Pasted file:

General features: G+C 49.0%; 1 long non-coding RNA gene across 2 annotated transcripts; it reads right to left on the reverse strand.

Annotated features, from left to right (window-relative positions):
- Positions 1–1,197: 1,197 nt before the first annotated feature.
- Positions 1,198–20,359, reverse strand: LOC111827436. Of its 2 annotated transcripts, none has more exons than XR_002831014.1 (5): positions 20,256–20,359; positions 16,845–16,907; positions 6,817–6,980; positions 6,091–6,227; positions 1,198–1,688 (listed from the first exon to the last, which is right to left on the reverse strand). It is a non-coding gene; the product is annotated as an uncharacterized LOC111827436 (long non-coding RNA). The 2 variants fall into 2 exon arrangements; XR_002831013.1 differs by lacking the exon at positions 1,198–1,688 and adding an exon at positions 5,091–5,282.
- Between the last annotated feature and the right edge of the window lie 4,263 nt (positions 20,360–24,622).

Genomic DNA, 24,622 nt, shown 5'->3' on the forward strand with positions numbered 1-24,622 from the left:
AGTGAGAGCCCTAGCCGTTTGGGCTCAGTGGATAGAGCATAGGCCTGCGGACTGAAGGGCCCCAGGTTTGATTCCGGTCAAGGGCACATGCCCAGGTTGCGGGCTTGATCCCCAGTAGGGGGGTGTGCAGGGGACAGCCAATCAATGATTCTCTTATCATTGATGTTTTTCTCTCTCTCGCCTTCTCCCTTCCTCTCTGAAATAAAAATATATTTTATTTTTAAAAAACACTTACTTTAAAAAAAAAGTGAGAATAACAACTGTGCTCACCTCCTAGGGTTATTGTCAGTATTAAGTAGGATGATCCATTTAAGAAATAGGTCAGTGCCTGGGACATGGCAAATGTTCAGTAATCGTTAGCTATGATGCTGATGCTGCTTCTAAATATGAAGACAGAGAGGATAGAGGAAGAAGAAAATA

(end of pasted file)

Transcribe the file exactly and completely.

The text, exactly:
General features: G+C 49.0%; 1 long non-coding RNA gene across 2 annotated transcripts; it reads right to left on the reverse strand.

Annotated features, from left to right (window-relative positions):
- Positions 1–1,197: 1,197 nt before the first annotated feature.
- Positions 1,198–20,359, reverse strand: LOC111827436. Of its 2 annotated transcripts, none has more exons than XR_002831014.1 (5): positions 20,256–20,359; positions 16,845–16,907; positions 6,817–6,980; positions 6,091–6,227; positions 1,198–1,688 (listed from the first exon to the last, which is right to left on the reverse strand). It is a non-coding gene; the product is annotated as an uncharacterized LOC111827436 (long non-coding RNA). The 2 variants fall into 2 exon arrangements; XR_002831013.1 differs by lacking the exon at positions 1,198–1,688 and adding an exon at positions 5,091–5,282.
- Between the last annotated feature and the right edge of the window lie 4,263 nt (positions 20,360–24,622).

Genomic DNA, 24,622 nt, shown 5'->3' on the forward strand with positions numbered 1-24,622 from the left:
AGTGAGAGCCCTAGCCGTTTGGGCTCAGTGGATAGAGCATAGGCCTGCGGACTGAAGGGCCCCAGGTTTGATTCCGGTCAAGGGCACATGCCCAGGTTGCGGGCTTGATCCCCAGTAGGGGGGTGTGCAGGGGACAGCCAATCAATGATTCTCTTATCATTGATGTTTTTCTCTCTCTCGCCTTCTCCCTTCCTCTCTGAAATAAAAATATATTTTATTTTTAAAAAACACTTACTTTAAAAAAAAAGTGAGAATAACAACTGTGCTCACCTCCTAGGGTTATTGTCAGTATTAAGTAGGATGATCCATTTAAGAAATAGGTCAGTGCCTGGGACATGGCAAATGTTCAGTAATCGTTAGCTATGATGCTGATGCTGCTTCTAAATATGAAGACAGAGAGGATAGAGGAAGAAGAAAATA